December 28, 2014
Grouting flagstone dry
The most important thing to know about grout is that it's mostly for show. It won't hold the flagstone in place if you haven't gotten it laid completely level. So, before you even think about adding grout, be sure that there is no *teeter-totter* effect when you step on the flagstones. The grout won't fix that, all it will do is crack. I generally wait a few days before adding grout, walking carefully on the flagstone, checking for any imbalance. If there is, I pull the flagstone back up, and try again.
One of the worst mistakes I ever made many years ago when I first started adding flagstone to the garden, was to mix up the grout wet, and try to pour it in. What a mess! Then I discovered how to use it dry, this is how:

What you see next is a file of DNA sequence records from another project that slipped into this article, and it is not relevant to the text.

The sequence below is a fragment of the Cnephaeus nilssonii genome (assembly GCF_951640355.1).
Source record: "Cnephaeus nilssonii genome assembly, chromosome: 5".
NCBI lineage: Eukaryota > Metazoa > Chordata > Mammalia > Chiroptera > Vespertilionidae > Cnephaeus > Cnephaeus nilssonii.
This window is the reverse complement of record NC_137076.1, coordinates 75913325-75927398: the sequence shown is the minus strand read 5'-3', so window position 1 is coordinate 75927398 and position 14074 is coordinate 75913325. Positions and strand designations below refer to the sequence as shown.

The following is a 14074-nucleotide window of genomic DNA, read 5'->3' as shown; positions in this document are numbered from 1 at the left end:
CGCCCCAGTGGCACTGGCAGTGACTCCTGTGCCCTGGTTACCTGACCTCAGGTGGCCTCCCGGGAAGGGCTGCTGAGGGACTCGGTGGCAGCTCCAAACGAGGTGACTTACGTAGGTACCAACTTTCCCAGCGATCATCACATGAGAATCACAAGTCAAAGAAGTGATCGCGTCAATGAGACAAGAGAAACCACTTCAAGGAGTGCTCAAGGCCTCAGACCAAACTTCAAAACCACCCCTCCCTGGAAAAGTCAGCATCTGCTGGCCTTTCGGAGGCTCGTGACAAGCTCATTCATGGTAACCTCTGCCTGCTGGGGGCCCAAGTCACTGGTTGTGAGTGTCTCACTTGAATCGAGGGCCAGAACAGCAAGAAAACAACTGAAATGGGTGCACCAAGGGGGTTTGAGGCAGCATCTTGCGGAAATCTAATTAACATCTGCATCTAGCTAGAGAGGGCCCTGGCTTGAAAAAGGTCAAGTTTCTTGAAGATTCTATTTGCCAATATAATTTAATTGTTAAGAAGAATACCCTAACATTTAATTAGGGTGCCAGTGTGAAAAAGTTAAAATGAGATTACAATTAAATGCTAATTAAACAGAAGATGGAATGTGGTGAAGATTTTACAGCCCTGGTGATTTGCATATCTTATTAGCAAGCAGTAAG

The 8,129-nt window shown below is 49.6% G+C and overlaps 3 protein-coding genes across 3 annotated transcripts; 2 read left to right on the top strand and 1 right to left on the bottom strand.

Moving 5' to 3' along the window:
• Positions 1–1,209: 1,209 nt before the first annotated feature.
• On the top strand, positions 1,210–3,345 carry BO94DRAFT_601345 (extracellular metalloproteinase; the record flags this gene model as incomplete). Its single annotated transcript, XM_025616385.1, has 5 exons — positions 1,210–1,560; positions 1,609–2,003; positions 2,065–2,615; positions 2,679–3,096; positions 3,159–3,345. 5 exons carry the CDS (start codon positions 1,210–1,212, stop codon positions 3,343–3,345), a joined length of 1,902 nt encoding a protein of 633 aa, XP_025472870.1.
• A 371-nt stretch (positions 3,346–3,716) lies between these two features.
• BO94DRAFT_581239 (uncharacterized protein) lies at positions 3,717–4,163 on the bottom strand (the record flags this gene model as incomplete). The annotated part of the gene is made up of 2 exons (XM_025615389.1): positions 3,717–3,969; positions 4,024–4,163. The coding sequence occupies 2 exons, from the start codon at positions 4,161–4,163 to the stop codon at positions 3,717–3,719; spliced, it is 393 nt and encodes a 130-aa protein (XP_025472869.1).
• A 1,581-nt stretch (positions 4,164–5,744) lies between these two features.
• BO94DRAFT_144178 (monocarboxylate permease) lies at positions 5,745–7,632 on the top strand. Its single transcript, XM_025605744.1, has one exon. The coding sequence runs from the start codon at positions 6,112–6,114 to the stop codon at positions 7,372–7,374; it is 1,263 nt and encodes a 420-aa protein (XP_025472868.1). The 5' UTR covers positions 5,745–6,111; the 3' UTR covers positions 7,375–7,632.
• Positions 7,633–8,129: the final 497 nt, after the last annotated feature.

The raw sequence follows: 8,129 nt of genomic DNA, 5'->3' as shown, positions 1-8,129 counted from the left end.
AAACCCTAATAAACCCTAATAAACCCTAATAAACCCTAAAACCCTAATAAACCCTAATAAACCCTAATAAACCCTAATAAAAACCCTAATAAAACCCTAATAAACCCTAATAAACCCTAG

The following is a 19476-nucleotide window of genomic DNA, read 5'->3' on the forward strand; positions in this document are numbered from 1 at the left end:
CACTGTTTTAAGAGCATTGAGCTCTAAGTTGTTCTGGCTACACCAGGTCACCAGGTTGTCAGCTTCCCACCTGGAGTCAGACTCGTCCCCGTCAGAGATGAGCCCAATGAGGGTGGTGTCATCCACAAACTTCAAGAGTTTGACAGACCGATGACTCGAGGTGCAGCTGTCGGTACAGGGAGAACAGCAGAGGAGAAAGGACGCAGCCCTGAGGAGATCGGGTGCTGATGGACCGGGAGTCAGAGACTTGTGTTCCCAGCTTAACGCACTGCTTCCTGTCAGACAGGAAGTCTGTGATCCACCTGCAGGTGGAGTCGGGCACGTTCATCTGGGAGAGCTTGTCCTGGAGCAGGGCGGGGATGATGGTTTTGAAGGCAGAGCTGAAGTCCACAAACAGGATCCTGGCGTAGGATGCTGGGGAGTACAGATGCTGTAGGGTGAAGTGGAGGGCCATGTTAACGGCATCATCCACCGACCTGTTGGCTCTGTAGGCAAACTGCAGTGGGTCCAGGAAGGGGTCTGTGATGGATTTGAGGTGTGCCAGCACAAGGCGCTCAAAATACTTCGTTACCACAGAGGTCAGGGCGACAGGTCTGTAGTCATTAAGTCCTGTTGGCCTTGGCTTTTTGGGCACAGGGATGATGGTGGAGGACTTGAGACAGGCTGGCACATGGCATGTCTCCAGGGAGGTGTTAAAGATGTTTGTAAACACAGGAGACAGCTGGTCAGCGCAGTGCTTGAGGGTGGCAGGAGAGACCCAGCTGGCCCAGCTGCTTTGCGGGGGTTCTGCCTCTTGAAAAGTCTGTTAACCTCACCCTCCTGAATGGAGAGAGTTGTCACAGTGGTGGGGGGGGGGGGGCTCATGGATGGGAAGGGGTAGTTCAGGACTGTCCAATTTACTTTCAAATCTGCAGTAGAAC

• Fill a small cup with dry grout and find an old spoon. Be sure to allow a good amount of space along the edge of edge piece of flagstone - grout won't stick to dirt, or mud, it only sticks to the sides of the flagstone. Gently tap the grout into the space between the stones. I use an old toothbrush to gently guide it in.
• Once the grout is in, spray it with a spray bottle. Be gentle. Until the grout has begun to set, it's as light as a feather, and will blow away. I also keep a paper towel, or an old rag, around to immediately wipe any grout that gets on the top of the flagstone. If you don't, and it dries, it will stain, and stay that way forever. Ask me how I know!
By the way, the grout should sit slightly below the level of the flagstone, not be flush with it. That's to reveal the beauty of real flagstone. The grout is a channel for water, so it should sit down about 1/4 inch or more.
I go back for several days and continue to spray the grout with my spray bottle. It's December now, so it's really the best time for this, although I have done it in the summer, and all you have to do is to spray more often, and wear sunblock.
Posted by Brad Hall